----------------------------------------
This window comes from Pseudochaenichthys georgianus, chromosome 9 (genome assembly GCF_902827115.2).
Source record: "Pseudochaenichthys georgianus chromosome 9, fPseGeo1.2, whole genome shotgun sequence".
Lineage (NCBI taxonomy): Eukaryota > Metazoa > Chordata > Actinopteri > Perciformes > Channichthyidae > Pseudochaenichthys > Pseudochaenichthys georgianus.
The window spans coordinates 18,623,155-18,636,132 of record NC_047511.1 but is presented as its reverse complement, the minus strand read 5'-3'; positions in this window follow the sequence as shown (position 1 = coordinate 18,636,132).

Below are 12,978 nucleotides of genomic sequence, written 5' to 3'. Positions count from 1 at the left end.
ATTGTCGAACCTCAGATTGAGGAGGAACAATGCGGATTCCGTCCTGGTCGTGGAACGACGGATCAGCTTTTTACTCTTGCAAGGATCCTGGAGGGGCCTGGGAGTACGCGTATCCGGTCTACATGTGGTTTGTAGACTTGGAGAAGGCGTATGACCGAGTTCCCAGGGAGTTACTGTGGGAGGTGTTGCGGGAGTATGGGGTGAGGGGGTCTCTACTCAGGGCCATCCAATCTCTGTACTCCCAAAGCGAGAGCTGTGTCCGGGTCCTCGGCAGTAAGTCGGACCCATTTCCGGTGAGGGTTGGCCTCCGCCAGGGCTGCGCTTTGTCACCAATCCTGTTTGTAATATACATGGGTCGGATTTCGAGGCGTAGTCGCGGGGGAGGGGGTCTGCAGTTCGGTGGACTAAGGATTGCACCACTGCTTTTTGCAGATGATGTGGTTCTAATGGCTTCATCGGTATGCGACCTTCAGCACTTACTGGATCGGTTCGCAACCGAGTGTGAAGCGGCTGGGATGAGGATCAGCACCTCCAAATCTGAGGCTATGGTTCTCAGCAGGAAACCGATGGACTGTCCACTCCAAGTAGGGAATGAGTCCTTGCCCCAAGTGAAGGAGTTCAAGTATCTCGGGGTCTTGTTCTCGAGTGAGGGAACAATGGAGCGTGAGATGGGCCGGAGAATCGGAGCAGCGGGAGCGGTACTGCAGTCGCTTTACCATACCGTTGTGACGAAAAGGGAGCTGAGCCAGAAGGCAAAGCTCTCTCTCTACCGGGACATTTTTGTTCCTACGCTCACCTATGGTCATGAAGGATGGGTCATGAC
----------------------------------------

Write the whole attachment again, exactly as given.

This window comes from Pseudochaenichthys georgianus, chromosome 9 (genome assembly GCF_902827115.2).
Source record: "Pseudochaenichthys georgianus chromosome 9, fPseGeo1.2, whole genome shotgun sequence".
Lineage (NCBI taxonomy): Eukaryota > Metazoa > Chordata > Actinopteri > Perciformes > Channichthyidae > Pseudochaenichthys > Pseudochaenichthys georgianus.
The window spans coordinates 18,623,155-18,636,132 of record NC_047511.1 but is presented as its reverse complement, the minus strand read 5'-3'; positions in this window follow the sequence as shown (position 1 = coordinate 18,636,132).

Below are 12,978 nucleotides of genomic sequence, written 5' to 3'. Positions count from 1 at the left end.
ATTGTCGAACCTCAGATTGAGGAGGAACAATGCGGATTCCGTCCTGGTCGTGGAACGACGGATCAGCTTTTTACTCTTGCAAGGATCCTGGAGGGGCCTGGGAGTACGCGTATCCGGTCTACATGTGGTTTGTAGACTTGGAGAAGGCGTATGACCGAGTTCCCAGGGAGTTACTGTGGGAGGTGTTGCGGGAGTATGGGGTGAGGGGGTCTCTACTCAGGGCCATCCAATCTCTGTACTCCCAAAGCGAGAGCTGTGTCCGGGTCCTCGGCAGTAAGTCGGACCCATTTCCGGTGAGGGTTGGCCTCCGCCAGGGCTGCGCTTTGTCACCAATCCTGTTTGTAATATACATGGGTCGGATTTCGAGGCGTAGTCGCGGGGGAGGGGGTCTGCAGTTCGGTGGACTAAGGATTGCACCACTGCTTTTTGCAGATGATGTGGTTCTAATGGCTTCATCGGTATGCGACCTTCAGCACTTACTGGATCGGTTCGCAACCGAGTGTGAAGCGGCTGGGATGAGGATCAGCACCTCCAAATCTGAGGCTATGGTTCTCAGCAGGAAACCGATGGACTGTCCACTCCAAGTAGGGAATGAGTCCTTGCCCCAAGTGAAGGAGTTCAAGTATCTCGGGGTCTTGTTCTCGAGTGAGGGAACAATGGAGCGTGAGATGGGCCGGAGAATCGGAGCAGCGGGAGCGGTACTGCAGTCGCTTTACCATACCGTTGTGACGAAAAGGGAGCTGAGCCAGAAGGCAAAGCTCTCTCTCTACCGGGACATTTTTGTTCCTACGCTCACCTATGGTCATGAAGGATGGGTCATGAC